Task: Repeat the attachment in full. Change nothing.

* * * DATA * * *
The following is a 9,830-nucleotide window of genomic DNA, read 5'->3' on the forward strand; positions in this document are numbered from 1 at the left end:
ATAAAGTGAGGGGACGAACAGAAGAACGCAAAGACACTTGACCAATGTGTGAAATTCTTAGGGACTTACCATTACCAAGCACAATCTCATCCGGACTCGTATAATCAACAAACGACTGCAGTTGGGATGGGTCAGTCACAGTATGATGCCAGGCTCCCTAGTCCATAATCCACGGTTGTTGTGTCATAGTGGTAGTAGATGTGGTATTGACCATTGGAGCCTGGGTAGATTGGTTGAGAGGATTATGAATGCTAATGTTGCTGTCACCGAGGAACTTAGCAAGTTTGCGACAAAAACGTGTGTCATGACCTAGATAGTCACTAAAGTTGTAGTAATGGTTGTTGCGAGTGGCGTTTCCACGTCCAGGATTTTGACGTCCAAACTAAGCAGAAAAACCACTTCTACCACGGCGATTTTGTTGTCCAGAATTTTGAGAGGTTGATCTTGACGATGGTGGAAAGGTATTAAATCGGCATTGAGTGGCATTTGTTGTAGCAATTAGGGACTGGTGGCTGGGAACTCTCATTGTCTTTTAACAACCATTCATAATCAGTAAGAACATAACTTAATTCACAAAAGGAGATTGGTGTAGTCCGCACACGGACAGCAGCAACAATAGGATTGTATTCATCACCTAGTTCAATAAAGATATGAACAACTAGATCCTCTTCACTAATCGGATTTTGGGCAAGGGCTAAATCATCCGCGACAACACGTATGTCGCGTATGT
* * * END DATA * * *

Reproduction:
The following is a 9,830-nucleotide window of genomic DNA, read 5'->3' on the forward strand; positions in this document are numbered from 1 at the left end:
ATAAAGTGAGGGGACGAACAGAAGAACGCAAAGACACTTGACCAATGTGTGAAATTCTTAGGGACTTACCATTACCAAGCACAATCTCATCCGGACTCGTATAATCAACAAACGACTGCAGTTGGGATGGGTCAGTCACAGTATGATGCCAGGCTCCCTAGTCCATAATCCACGGTTGTTGTGTCATAGTGGTAGTAGATGTGGTATTGACCATTGGAGCCTGGGTAGATTGGTTGAGAGGATTATGAATGCTAATGTTGCTGTCACCGAGGAACTTAGCAAGTTTGCGACAAAAACGTGTGTCATGACCTAGATAGTCACTAAAGTTGTAGTAATGGTTGTTGCGAGTGGCGTTTCCACGTCCAGGATTTTGACGTCCAAACTAAGCAGAAAAACCACTTCTACCACGGCGATTTTGTTGTCCAGAATTTTGAGAGGTTGATCTTGACGATGGTGGAAAGGTATTAAATCGGCATTGAGTGGCATTTGTTGTAGCAATTAGGGACTGGTGGCTGGGAACTCTCATTGTCTTTTAACAACCATTCATAATCAGTAAGAACATAACTTAATTCACAAAAGGAGATTGGTGTAGTCCGCACACGGACAGCAGCAACAATAGGATTGTATTCATCACCTAGTTCAATAAAGATATGAACAACTAGATCCTCTTCACTAATCGGATTTTGGGCAAGGGCTAAATCATCCGCGACAACACGTATGTCGCGTATGT